I strongly suspect that there is nothing at all odd about that fact. Progressives, as defined by Hayek, an analysis that is confirmed by the “odd” fact, believe that we are either more knowledgeable, or more intelligent, if not both, than our progenitors, and that the gap between us and them is in some manner proportional to the number of generations bridged in that comparison—the more generations, the greater modern man’s superiority in whichever of the two characteristics is being asserted. But, in all honesty, is this not exactly the fallacy which the serpent used in the Garden?

      From the Douay-Rheims “Why hath God commanded you, that you should not eat of every tree of paradise? And the woman answered
      him, saying: Of the fruit of the trees that are in paradise we do eat: But of the fruit of the tree
      which is in the midst of paradise, God hath commanded us that we should not eat;
      and that we should not touch it, lest perhaps we die. And the serpent said to the
      woman: No, you shall not die the death. For God doth know that in
      what day soever you shall eat thereof, your eyes shall be opened: and you shall
      be as Gods, knowing good and evil

      I would humbly suggest that the explanation as to why it is not odd, is the recognition that the progressive fallacy is neither more nor less than an endorsement of the idea that the serpent first proposed to our first mother, that we are now arrived at a state of knowledge that we no longer need God’s revelation, or at least that progressives have thus advanced and they no longer need it, in order “know good and evil.” It is the predictable result of the underlying premises of progressivism, including the progressivism of T.R., Wilson, FDR, and countless current politicians of the West including far too many Republicans, as you so rightly suggest in one of your replies to Tiredofthechickenlittles.

      Other than leaving that unstated, yours is yet another excellent and illuminating article, something I have come to associate particularly with you.

      Pax et bonum,
      Keith Töpfer

  • On the political activity of women in 19th century America:

    It was eye-opening to such observers as Tocqueville and Henryk Sienkiewicz, just how active women were in public life.  It’s one of the symptoms of our ills that we now take “political” to refer only to the holding of elective offices, and not to all those actions that people engage in, in a community, to secure the common good.  If we could remember what a polis is, we would then see that a town in 1875, say, was a regular ferment of political activity engaged in by members of both sexes, as witness all the beneficent societies and other social groups powered by women.  Anybody who believes that women were “silenced” then doesn’t know about the time and has forgotten what women are like.  It was precisely on account of the power of their voices as non-electors that the women in the anti-suffrage movement opposed extending the franchise.  I’m NOT saying that they were right; I’m saying that the evidence they brought forth gives the lie to the accusation that women were not heard.  I’m NOT saying that women have always been treated well by men — they haven’t.  But in judging these things we have to be fair — and the progressives are not.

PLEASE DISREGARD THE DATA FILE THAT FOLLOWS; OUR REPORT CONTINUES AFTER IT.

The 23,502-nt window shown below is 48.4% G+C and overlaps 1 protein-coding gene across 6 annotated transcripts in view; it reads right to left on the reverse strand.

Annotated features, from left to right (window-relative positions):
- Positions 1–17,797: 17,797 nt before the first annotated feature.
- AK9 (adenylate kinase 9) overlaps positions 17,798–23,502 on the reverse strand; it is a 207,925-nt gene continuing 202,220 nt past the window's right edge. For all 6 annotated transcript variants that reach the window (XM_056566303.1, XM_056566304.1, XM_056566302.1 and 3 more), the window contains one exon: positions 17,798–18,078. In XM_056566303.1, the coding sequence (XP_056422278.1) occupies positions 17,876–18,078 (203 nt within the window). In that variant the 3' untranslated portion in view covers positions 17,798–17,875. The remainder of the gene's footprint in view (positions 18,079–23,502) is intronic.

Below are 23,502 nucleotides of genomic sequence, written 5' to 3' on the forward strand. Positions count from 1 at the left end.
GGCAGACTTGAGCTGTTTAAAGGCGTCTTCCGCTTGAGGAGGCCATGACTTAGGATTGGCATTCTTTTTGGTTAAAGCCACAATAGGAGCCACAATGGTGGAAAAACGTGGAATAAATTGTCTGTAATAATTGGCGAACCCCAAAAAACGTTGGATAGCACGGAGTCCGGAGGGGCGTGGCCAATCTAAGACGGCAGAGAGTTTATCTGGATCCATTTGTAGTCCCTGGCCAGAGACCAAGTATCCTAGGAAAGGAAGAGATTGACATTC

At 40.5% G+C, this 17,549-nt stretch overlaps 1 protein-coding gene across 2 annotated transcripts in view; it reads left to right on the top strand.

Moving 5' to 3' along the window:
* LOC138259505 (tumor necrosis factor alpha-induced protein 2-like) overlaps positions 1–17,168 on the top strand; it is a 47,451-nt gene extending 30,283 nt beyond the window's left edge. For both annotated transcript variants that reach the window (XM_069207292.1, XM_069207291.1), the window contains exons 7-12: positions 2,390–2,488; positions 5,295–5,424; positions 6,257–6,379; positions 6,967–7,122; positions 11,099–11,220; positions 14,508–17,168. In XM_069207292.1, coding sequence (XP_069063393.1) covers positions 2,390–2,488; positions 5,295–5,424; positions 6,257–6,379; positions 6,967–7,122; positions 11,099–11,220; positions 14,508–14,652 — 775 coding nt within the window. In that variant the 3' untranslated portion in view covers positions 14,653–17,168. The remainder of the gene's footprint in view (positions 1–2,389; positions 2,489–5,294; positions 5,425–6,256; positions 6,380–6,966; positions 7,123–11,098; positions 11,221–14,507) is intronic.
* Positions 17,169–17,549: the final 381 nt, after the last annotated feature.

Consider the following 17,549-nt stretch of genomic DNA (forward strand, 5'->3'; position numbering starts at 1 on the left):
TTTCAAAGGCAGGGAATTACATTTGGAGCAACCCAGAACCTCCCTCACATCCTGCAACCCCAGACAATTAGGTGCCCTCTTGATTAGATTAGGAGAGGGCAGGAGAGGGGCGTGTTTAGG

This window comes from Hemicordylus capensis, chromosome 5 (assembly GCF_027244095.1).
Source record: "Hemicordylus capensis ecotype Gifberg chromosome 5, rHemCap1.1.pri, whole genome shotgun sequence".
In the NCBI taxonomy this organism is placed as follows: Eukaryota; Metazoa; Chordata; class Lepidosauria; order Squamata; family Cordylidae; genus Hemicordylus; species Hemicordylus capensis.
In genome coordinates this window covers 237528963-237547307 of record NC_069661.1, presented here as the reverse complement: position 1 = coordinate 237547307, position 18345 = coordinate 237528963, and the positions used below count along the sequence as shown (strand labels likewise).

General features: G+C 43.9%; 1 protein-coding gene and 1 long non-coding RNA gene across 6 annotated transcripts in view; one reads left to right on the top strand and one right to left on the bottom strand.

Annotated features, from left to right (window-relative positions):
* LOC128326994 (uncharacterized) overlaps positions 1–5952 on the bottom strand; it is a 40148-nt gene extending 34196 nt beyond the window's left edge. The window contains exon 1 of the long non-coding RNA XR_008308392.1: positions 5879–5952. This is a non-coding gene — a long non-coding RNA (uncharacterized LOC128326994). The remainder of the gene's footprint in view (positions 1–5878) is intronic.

• J G

    I find it interesting that Dr. Esolen’s essays create a certain discomfort in progressives. In my education I found that any questioning of authority, the politically correct authority of course, was met with unrelenting hostility. I suppose I could make something of the term Achilles heel, but then for many moderns I would have to explain who Achilles was. Even to those who have seen the awful movie Troy. 

  • Tiredofthechickenlittles

    This characterization of a “Progressive” is a caricature and basically serves those few from the fringe who might read it to pat themselves on the back and think of how great they are compared to those who stupidly and stubbornly disagree with them.  Have at it.  Drivel is drivel.

    • Tony

      All right then — what is your definition of a progressive?  Kindly specify what goal we are progressing towards, and exactly how that goal differs from the one specified above.

      • Tiredofthechickenlittles

        Im not sure I would be able to say what a conservative is precisely, any more than a progressive these days.  It changes from year to year, and even website to website. 

        I can liken today’s tribal mentality that I discern among Republicans to be like those among the Jews of antiquity who found that they were the Chosen People and everyone else was an unfortunate gentile.   The Jews were the people who had it right, everyone else is wrong. 

        Just because there are a number of people who dont agree with the talking points of the rich and republican does not mean they are all easily categorized as liars without integrity.

        Besmirching the other tribe will never bring people to mutual understanding nor real unity.